Victoria Sloan: I think it's extremely important to show that you've got some sort of interest outside of work, and that you're trying to bring the newest tools to work, and that you're open to new ideas rather than just being locked down to certain technology.

    So I do think it's really important, and especially locally because it's so expensive to go away to those big conferences. We'll maybe go away to a big conference this year with SmashFly at some point but I think having something as good as NI Dev Conf is really good for SmashFly and other companies within Belfast.

    Angela Lavery: I think it's also really good to get all the companies together and see what other companies are doing, and things like that. Maybe poach a few ideas! [laugh]

    Paul Breen: It's also just building up relationships and networks, and giving back to the community as well as taking from it.

    Sync NI: I noticed there's an interesting thing with an NI Dev Conf that they have free childcare, free tickets for carers, and discounted tickets for the unemployed and students. They even have a "pay what you want" ticket if you can't afford it. That's not something that a lot of events do, and of course they're only able to do that because of the sponsorship. So how important do you think it is it to keep these kinds of events accessible?

    Paul Breen: Definitely 100%. I've been to other conferences and the tickets are extortionate, like thousands of pounds and that's not including travel and hotels and things. This is accessible to everybody, pay what you want, and for students it's still accessible.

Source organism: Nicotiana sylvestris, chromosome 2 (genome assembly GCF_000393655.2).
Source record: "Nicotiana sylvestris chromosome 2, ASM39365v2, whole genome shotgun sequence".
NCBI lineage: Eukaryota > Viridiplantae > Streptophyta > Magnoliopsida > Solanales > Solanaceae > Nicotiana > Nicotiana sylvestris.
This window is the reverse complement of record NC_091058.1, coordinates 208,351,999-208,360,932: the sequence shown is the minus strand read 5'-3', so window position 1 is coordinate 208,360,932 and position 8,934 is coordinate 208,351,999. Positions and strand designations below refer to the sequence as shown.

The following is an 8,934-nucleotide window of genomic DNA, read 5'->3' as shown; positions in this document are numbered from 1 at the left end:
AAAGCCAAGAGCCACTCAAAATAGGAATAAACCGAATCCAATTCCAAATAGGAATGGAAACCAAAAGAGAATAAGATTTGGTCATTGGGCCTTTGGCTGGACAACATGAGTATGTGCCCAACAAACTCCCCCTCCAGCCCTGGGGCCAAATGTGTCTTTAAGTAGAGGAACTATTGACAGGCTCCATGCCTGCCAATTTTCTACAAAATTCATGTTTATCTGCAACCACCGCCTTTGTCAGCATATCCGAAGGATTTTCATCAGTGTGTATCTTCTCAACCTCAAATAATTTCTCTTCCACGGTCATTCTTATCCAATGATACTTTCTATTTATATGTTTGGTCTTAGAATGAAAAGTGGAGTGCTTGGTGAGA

The location is really good for really handy up in Stranmillis, and the childcare. I know people who came last year and said the child care facility was really good. You could bring the kids and you knew they were safe upstairs.

    Angela Lavery: Yeah, I think it's brilliant, definitely giving people the opportunity to go. I know a lot of students can't afford to go to conferences and things so something like that really opens up doors for them.

    It especially helps them to find out about different companies that they might not have heard of before, because I know how locked in you can get in your final year of University and not know about other companies.

    Victoria Sloan: Yeah, I completely agree. I'd re-iterate what they said about the students because I remember when I was in university a few years ago I definitely couldn't afford it to go to an event like a big conference. I'd always wanted to go, so I would have to sit and watch them on YouTube and things like that.

    It's good to be able to afford to actually go to something like that, because I'm sure the universities I would really encourage all the students to go to events like this. So I do think it's really good, especially women and men with kids that want to come along for the day or maybe the husband and wife might both want to go. It's really, really good to have the childcare option.

    Paul Breen: Going to other conferences, you notice the difference, I went to one of our London and it's all kind of middle aged men. Whereas when you go to NI Dev Conf you can see that the audience is younger and there's a wider range of people come to it because it is more accessible to everyone.

    Saoirse McCann: Yeah, it actually makes me really proud to be part of the tech community here that we do have such benefits like that. Especially as a woman, I think it's amazing.

    Sync NI: Thanks very much for your time!


    For more information on SmashFly, head over to smashfly.com and follow @SmashFly on twitter.
    To learn more about Ni Dev Conf, keep your eyes on nidevconf.com and follow @NIDevConf on twitter.

    About the author

    Brendan is a Sync NI writer with a special interest in the gaming sector, programming, emerging technology, and physics. To connect with Brendan, feel free to send him an email or follow him on Twitter.